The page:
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October 27, 2016

Norcross announces historic designation of Camden's MLK Jr. home

Historic Homes MLK

The row home at 753 Walnut St. in Camden, seen in 2017, continues to deteriorate. Civil rights leader Martin Luther King Jr. used the address to file a police complaint when a white tavern owner in Maple Shade refused to serve him and three companions in 1950.

The Camden rowhome where civil rights pioneer Martin Luther King Jr. boarded with a friend while they were seminary students has officially received historic designation from a local historical organization, marking the culmination of an initiative to save it from demolition.

U.S. Rep. Donald Norcross (NJ-01) announced Thursday that the property at 753 Walnut St. will rescue the home, which has been empty for decades.

“The actions of the Camden City Historical Society illustrate the urgent need to preserve and protect this important piece of American history and South Jersey history," Norcross said in a statement. "With the help of all our community partners, this home will stand as a reminder of the struggles of those who fought for their civil rights, and as a symbol of hope for those still working to achieve equality and fairness for all."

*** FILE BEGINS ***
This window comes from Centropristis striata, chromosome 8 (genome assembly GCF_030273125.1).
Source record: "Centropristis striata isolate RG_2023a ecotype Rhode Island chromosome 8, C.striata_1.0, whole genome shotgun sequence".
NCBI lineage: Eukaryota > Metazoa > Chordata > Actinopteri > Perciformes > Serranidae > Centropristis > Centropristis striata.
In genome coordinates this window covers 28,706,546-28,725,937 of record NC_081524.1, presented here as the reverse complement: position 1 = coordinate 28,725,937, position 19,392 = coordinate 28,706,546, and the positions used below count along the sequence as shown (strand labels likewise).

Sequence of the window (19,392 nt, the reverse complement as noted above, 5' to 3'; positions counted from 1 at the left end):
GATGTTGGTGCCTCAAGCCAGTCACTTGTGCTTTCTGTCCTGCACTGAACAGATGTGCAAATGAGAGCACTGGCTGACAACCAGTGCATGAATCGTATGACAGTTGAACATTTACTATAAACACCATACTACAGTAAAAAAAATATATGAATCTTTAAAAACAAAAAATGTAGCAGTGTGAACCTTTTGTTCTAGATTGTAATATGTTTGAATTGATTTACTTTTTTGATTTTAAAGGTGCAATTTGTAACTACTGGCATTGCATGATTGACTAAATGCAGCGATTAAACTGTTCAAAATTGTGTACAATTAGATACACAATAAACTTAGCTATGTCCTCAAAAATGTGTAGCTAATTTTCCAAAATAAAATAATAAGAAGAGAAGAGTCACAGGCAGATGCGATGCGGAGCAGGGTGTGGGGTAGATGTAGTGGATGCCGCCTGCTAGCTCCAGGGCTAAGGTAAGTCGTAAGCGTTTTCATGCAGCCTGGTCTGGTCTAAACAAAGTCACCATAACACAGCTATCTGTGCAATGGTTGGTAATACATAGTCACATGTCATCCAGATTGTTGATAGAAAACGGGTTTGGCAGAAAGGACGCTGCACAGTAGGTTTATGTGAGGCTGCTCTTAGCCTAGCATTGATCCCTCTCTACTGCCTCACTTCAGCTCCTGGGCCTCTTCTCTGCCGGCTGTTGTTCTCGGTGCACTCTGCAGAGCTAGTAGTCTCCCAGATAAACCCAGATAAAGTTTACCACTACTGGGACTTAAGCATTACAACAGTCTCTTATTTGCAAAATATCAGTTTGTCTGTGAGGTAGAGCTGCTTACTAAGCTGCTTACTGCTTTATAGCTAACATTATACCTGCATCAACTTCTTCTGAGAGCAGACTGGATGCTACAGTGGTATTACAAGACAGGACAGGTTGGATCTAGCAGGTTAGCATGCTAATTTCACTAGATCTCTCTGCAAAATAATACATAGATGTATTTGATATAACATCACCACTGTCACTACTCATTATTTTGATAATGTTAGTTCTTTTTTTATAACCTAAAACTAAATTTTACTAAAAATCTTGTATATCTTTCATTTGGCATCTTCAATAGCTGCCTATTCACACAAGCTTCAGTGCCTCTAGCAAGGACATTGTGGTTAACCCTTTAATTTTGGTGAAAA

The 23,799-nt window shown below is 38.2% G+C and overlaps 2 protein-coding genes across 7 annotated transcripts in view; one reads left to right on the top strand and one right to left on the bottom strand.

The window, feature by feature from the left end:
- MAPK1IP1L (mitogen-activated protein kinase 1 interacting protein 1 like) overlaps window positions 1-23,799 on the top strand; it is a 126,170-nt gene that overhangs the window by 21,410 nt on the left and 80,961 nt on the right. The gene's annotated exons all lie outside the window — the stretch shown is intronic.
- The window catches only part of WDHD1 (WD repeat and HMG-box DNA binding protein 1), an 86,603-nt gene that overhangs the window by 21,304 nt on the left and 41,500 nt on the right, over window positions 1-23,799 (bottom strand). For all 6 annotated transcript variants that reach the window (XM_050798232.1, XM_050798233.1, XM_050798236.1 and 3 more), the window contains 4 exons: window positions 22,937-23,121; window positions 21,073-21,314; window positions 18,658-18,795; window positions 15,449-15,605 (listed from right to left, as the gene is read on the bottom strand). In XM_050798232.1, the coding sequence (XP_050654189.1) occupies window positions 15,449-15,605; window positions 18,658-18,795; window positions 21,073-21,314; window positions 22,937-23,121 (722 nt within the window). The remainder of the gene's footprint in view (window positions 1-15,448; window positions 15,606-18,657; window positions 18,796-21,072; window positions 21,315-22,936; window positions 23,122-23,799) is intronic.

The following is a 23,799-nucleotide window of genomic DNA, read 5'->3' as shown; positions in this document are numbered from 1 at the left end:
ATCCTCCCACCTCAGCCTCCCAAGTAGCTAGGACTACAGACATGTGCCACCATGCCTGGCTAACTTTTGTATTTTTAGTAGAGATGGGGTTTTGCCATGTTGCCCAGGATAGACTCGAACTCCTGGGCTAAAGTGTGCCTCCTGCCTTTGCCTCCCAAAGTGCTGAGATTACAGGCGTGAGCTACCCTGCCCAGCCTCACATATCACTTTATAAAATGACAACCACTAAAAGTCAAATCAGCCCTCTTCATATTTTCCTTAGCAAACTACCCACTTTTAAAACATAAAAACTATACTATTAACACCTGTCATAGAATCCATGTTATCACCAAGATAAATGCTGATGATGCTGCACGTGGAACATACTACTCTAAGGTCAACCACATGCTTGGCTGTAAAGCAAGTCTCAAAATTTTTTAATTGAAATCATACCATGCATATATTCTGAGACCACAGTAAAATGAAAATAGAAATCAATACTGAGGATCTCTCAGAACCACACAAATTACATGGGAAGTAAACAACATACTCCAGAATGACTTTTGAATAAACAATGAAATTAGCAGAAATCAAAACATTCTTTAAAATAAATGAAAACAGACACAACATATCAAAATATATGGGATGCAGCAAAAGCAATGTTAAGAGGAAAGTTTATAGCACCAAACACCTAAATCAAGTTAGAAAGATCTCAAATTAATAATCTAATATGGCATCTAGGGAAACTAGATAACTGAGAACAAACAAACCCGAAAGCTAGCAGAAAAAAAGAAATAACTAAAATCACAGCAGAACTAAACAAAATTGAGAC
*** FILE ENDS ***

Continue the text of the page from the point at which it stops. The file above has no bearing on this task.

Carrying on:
King lived at the home in the 1950s with his best friend, Walter McCall, while they attended the former Crozer Theological Seminary in Upland, near Chester in Delaware County. During that period, a white bar owner in Maple Shade pulled a gun on the pair and their dates, an event historians believe set King on his path to challenging racism in the United States.

Ownership of the home, last occupied by Jeanette Lily Hunt, has been taken over by the Cooper's Ferry Partnership, which will act as a custodian and preserve the landmark.

Attempts to save the property were spearheaded by a combination of grassroots advocates and Norcross, who enlisted the help of King's friend, Georgia Congressman John Lewis, and other leaders in Camden.

Community leaders are currently in the process of identifying an organization to maintain the house once it has been preserved.

(Full disclosure: U.S. Rep. Donald Norcross is the uncle of Executive Director Lexie Norcross.)